Exploration in Paper Jam is also pretty bland. The environments are all colorful and the various Paper Mario additions add some charm, but nothing is particularly memorable mainly because most of the characters, aside from your run of the mill Koopa Kids, are boring with virtually nothing to offer aside from your standard witty dialog. The game really lacks strong supporting characters like Goombario or Geno from previous Mario-themed RPGs, and the game feels generic as a result. Even the Beanbean characters from other characters were more interesting.
It’s Paper Jam‘s two battle systems that’ll provide most of the enjoyment. For the most part, battles have remained the same. The combat is still turn-based with action elements mainly tied to the characters’ and their specified buttons. Mario’s actions are still done with the A button, while Luigi’s actions are still performed with the B button. The biggest change is the addition of Paper Mario. Paper Mario’s actions are assigned to the Y button, and when using him, the party has “Trio Abilities” as opposed to the standard “Bros. Abilities” attacks that do significantly more damage but also are tied to a timing-based minigame.
Also new to the game are battle and character cards which again come after you’ve gotten pretty deep in the game. They basically just add buffers with all your characters and add an extra attack option, while the character cards allow for amiibo functionality. So, if you scan a Mario-based amiibo in battle, it’ll summon a character card that makes the fights immensely easier. In a way, it’s pretty cheap, but it’s also not a bad way to integrate your amiibo collection if you have one. Besides, these cards aren’t a required element in battles, so if you want the challenge, just avoid using them.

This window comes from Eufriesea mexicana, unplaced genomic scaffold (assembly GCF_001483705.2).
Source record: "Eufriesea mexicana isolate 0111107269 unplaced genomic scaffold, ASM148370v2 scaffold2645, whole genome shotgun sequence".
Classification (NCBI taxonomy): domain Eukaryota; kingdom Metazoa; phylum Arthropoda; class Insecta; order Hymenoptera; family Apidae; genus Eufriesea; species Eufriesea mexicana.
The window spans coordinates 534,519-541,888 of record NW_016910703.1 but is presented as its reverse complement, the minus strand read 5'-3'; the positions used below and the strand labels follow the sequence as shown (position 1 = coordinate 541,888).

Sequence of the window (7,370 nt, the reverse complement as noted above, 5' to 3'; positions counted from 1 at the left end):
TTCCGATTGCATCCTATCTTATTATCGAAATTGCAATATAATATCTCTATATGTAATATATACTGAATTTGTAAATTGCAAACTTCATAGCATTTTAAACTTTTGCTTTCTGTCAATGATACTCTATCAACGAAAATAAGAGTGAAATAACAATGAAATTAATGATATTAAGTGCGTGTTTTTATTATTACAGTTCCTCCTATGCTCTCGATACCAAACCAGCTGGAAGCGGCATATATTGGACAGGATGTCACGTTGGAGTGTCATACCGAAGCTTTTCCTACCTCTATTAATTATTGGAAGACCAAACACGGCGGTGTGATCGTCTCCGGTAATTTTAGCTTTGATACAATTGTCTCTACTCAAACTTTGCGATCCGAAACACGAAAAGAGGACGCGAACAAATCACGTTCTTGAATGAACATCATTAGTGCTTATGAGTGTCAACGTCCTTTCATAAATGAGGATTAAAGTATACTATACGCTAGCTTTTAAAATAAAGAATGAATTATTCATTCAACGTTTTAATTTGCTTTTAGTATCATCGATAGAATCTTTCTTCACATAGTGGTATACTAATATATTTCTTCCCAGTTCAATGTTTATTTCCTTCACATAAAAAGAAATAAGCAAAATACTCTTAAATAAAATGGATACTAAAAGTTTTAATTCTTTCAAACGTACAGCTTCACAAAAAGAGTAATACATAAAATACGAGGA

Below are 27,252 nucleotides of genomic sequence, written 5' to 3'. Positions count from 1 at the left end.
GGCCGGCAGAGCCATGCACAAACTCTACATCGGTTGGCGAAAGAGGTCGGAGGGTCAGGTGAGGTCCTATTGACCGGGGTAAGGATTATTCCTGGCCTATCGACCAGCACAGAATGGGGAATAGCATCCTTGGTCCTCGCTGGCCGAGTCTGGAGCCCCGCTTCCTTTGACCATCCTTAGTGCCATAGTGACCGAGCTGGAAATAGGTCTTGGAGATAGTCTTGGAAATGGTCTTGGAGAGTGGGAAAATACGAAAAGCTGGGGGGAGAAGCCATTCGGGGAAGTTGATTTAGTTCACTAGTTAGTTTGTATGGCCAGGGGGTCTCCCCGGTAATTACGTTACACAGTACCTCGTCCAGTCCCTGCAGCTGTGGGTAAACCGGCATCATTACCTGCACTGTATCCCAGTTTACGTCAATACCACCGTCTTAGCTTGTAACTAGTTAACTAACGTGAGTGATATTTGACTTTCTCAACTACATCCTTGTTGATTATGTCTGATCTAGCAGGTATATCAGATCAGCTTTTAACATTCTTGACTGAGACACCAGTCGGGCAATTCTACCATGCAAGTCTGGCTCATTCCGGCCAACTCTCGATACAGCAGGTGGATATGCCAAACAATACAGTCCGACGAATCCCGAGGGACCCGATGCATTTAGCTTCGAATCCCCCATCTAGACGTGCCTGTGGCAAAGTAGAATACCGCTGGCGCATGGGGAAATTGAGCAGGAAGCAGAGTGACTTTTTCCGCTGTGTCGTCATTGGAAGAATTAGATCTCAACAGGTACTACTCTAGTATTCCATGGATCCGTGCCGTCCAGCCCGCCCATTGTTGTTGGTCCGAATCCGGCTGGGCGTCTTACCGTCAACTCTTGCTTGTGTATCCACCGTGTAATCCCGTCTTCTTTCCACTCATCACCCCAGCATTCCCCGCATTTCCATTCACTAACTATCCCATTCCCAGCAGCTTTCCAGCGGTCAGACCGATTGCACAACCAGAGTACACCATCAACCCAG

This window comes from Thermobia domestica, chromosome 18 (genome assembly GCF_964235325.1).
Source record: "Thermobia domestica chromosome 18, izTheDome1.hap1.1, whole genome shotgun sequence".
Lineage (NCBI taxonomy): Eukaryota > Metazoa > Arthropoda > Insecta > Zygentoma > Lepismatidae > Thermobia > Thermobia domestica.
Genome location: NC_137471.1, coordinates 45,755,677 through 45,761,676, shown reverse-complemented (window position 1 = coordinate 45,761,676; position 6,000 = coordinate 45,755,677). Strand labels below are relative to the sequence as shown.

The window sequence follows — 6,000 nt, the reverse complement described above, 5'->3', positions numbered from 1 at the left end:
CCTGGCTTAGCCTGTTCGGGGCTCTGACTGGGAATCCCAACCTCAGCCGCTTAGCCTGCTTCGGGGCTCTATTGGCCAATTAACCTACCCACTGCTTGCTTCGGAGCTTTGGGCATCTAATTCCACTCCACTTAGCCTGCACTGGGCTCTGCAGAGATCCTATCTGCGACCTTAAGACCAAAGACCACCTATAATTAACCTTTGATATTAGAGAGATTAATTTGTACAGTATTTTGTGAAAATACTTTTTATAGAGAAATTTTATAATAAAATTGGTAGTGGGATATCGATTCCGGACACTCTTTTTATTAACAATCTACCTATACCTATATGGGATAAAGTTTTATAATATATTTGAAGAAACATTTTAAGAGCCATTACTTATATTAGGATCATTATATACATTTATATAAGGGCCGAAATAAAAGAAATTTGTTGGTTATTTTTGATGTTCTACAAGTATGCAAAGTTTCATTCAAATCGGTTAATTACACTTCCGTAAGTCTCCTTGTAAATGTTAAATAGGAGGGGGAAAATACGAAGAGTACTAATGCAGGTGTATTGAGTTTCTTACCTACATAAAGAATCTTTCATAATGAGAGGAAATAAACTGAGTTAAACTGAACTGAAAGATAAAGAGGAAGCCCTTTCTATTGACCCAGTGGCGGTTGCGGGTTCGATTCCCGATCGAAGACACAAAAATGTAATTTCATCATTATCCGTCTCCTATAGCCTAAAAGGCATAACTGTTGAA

The strategy with battles hasn’t changed. Aside from timing button presses to do more damage to enemies, it’s really defense that takes precedence as much of your success will come from dodging and counterattacking enemies that can only be done successfully by carefully studying patterns and tendencies in enemy movement. Bosses provide even greater difficulty as they have a more diverse moveset that even includes a stampede portion where Paper Mario can turn into an airplane and guide their brothers to safety, so there are hardly any dull moments.
This isn’t the kind of game where you can play half awake, because if you’re not paying attention, you’ll definitely die.
Like Dream Team before it, Paper Jam also has a second battle system. This time it’s in the form of Papercraft battles made possible by the lame Toad Hunts you have to do. Various areas in the game will have the bad guys go all Power Rangers on you, summoning giant versions of themselves to do their dirty work. To combat this, the Paper Toads have constructed giant cardboard versions of the brothers. Cuteness aside, papercraft battles have you crashing, hammering, and launching your cardboard selves into enemies, and they’re all pretty intense. I just wish there were more of them.
What Makes It Worth My Time And Money?
Mario & Luigi: Paper Jam is about as entertaining as other Mario & Luigi games have proven to be, thanks to some hilarious dialog and an even better battle system that sets itself up to be the hardest game in the series, but it still feels like a disappointment.
The 30 hours or so it takes to complete the main story could easily have been shortened if the Toad Hunts weren’t as essential as they were, and I can’t help but feel like the Paper Mario addition was a missed opportunity. It’s true that this is essentially supposed to be a Mario & Luigi game with Paper Mario in it, but they could’ve done so much more with it. At least give Peach more parts, because her scenes were the best.
Either way, if you’re longing for an RPG on the 3DS to tide you over before the release of Fire Emblem Fates, Paper Jam wouldn’t be a bad choice, but you might be better off waiting for this game to drop in price. Paper Jam isn’t a bad game, but it’s hardly a series highlight.